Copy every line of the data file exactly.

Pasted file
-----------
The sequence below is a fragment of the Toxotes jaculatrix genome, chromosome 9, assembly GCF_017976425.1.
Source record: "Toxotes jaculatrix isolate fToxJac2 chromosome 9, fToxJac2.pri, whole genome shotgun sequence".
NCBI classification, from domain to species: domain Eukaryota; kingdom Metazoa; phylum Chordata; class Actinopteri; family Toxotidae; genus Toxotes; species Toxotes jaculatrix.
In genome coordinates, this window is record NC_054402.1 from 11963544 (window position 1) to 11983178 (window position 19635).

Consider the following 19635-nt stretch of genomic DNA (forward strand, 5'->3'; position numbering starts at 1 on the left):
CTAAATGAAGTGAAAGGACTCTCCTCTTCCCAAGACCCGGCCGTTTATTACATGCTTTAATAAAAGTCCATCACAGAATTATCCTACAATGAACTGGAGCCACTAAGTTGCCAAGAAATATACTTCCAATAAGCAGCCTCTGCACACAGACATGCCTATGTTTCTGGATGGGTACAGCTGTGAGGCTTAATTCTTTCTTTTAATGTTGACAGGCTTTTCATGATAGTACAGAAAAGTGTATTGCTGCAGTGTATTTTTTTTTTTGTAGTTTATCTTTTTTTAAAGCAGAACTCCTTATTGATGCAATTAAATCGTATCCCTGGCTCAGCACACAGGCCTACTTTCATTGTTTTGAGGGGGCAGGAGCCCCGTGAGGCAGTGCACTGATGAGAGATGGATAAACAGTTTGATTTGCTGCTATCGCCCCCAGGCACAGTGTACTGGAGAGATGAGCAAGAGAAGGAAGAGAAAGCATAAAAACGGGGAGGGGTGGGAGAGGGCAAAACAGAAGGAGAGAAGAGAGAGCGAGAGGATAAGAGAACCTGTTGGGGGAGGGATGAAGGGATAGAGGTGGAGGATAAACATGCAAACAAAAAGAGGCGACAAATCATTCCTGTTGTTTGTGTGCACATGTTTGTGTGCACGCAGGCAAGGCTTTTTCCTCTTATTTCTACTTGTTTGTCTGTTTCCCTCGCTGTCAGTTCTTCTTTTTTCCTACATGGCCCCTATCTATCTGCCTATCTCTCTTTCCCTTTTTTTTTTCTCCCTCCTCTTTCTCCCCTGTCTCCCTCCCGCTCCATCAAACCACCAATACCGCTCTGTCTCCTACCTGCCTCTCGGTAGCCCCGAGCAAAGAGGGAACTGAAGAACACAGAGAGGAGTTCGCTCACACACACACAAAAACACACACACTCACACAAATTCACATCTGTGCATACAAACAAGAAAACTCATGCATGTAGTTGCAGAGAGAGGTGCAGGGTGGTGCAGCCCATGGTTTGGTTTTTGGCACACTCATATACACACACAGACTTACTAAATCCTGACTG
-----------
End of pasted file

The sequence below is a fragment of the Toxotes jaculatrix genome, chromosome 9, assembly GCF_017976425.1.
Source record: "Toxotes jaculatrix isolate fToxJac2 chromosome 9, fToxJac2.pri, whole genome shotgun sequence".
NCBI classification, from domain to species: domain Eukaryota; kingdom Metazoa; phylum Chordata; class Actinopteri; family Toxotidae; genus Toxotes; species Toxotes jaculatrix.
In genome coordinates, this window is record NC_054402.1 from 11963544 (window position 1) to 11983178 (window position 19635).

Consider the following 19635-nt stretch of genomic DNA (forward strand, 5'->3'; position numbering starts at 1 on the left):
CTAAATGAAGTGAAAGGACTCTCCTCTTCCCAAGACCCGGCCGTTTATTACATGCTTTAATAAAAGTCCATCACAGAATTATCCTACAATGAACTGGAGCCACTAAGTTGCCAAGAAATATACTTCCAATAAGCAGCCTCTGCACACAGACATGCCTATGTTTCTGGATGGGTACAGCTGTGAGGCTTAATTCTTTCTTTTAATGTTGACAGGCTTTTCATGATAGTACAGAAAAGTGTATTGCTGCAGTGTATTTTTTTTTTTGTAGTTTATCTTTTTTTAAAGCAGAACTCCTTATTGATGCAATTAAATCGTATCCCTGGCTCAGCACACAGGCCTACTTTCATTGTTTTGAGGGGGCAGGAGCCCCGTGAGGCAGTGCACTGATGAGAGATGGATAAACAGTTTGATTTGCTGCTATCGCCCCCAGGCACAGTGTACTGGAGAGATGAGCAAGAGAAGGAAGAGAAAGCATAAAAACGGGGAGGGGTGGGAGAGGGCAAAACAGAAGGAGAGAAGAGAGAGCGAGAGGATAAGAGAACCTGTTGGGGGAGGGATGAAGGGATAGAGGTGGAGGATAAACATGCAAACAAAAAGAGGCGACAAATCATTCCTGTTGTTTGTGTGCACATGTTTGTGTGCACGCAGGCAAGGCTTTTTCCTCTTATTTCTACTTGTTTGTCTGTTTCCCTCGCTGTCAGTTCTTCTTTTTTCCTACATGGCCCCTATCTATCTGCCTATCTCTCTTTCCCTTTTTTTTTTCTCCCTCCTCTTTCTCCCCTGTCTCCCTCCCGCTCCATCAAACCACCAATACCGCTCTGTCTCCTACCTGCCTCTCGGTAGCCCCGAGCAAAGAGGGAACTGAAGAACACAGAGAGGAGTTCGCTCACACACACACAAAAACACACACACTCACACAAATTCACATCTGTGCATACAAACAAGAAAACTCATGCATGTAGTTGCAGAGAGAGGTGCAGGGTGGTGCAGCCCATGGTTTGGTTTTTGGCACACTCATATACACACACAGACTTACTAAATCCTGACTG